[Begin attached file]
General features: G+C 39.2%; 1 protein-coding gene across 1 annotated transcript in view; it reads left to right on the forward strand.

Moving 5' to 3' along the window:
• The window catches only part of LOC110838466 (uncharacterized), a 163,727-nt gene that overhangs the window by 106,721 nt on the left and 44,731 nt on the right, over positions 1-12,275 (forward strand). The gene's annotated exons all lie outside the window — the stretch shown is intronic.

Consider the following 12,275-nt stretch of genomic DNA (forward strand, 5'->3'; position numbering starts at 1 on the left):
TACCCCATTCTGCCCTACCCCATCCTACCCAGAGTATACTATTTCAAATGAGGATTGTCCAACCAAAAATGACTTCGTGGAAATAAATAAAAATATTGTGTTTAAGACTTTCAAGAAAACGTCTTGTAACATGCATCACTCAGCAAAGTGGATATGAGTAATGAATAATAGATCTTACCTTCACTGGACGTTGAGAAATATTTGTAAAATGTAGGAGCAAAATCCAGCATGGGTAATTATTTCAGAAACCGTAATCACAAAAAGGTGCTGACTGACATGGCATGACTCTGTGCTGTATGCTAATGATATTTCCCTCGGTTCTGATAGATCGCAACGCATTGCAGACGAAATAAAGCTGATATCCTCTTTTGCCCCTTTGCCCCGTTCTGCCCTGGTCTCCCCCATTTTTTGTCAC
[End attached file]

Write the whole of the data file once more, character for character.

General features: G+C 39.2%; 1 protein-coding gene across 1 annotated transcript in view; it reads left to right on the forward strand.

Moving 5' to 3' along the window:
• The window catches only part of LOC110838466 (uncharacterized), a 163,727-nt gene that overhangs the window by 106,721 nt on the left and 44,731 nt on the right, over positions 1-12,275 (forward strand). The gene's annotated exons all lie outside the window — the stretch shown is intronic.

Consider the following 12,275-nt stretch of genomic DNA (forward strand, 5'->3'; position numbering starts at 1 on the left):
TACCCCATTCTGCCCTACCCCATCCTACCCAGAGTATACTATTTCAAATGAGGATTGTCCAACCAAAAATGACTTCGTGGAAATAAATAAAAATATTGTGTTTAAGACTTTCAAGAAAACGTCTTGTAACATGCATCACTCAGCAAAGTGGATATGAGTAATGAATAATAGATCTTACCTTCACTGGACGTTGAGAAATATTTGTAAAATGTAGGAGCAAAATCCAGCATGGGTAATTATTTCAGAAACCGTAATCACAAAAAGGTGCTGACTGACATGGCATGACTCTGTGCTGTATGCTAATGATATTTCCCTCGGTTCTGATAGATCGCAACGCATTGCAGACGAAATAAAGCTGATATCCTCTTTTGCCCCTTTGCCCCGTTCTGCCCTGGTCTCCCCCATTTTTTGTCAC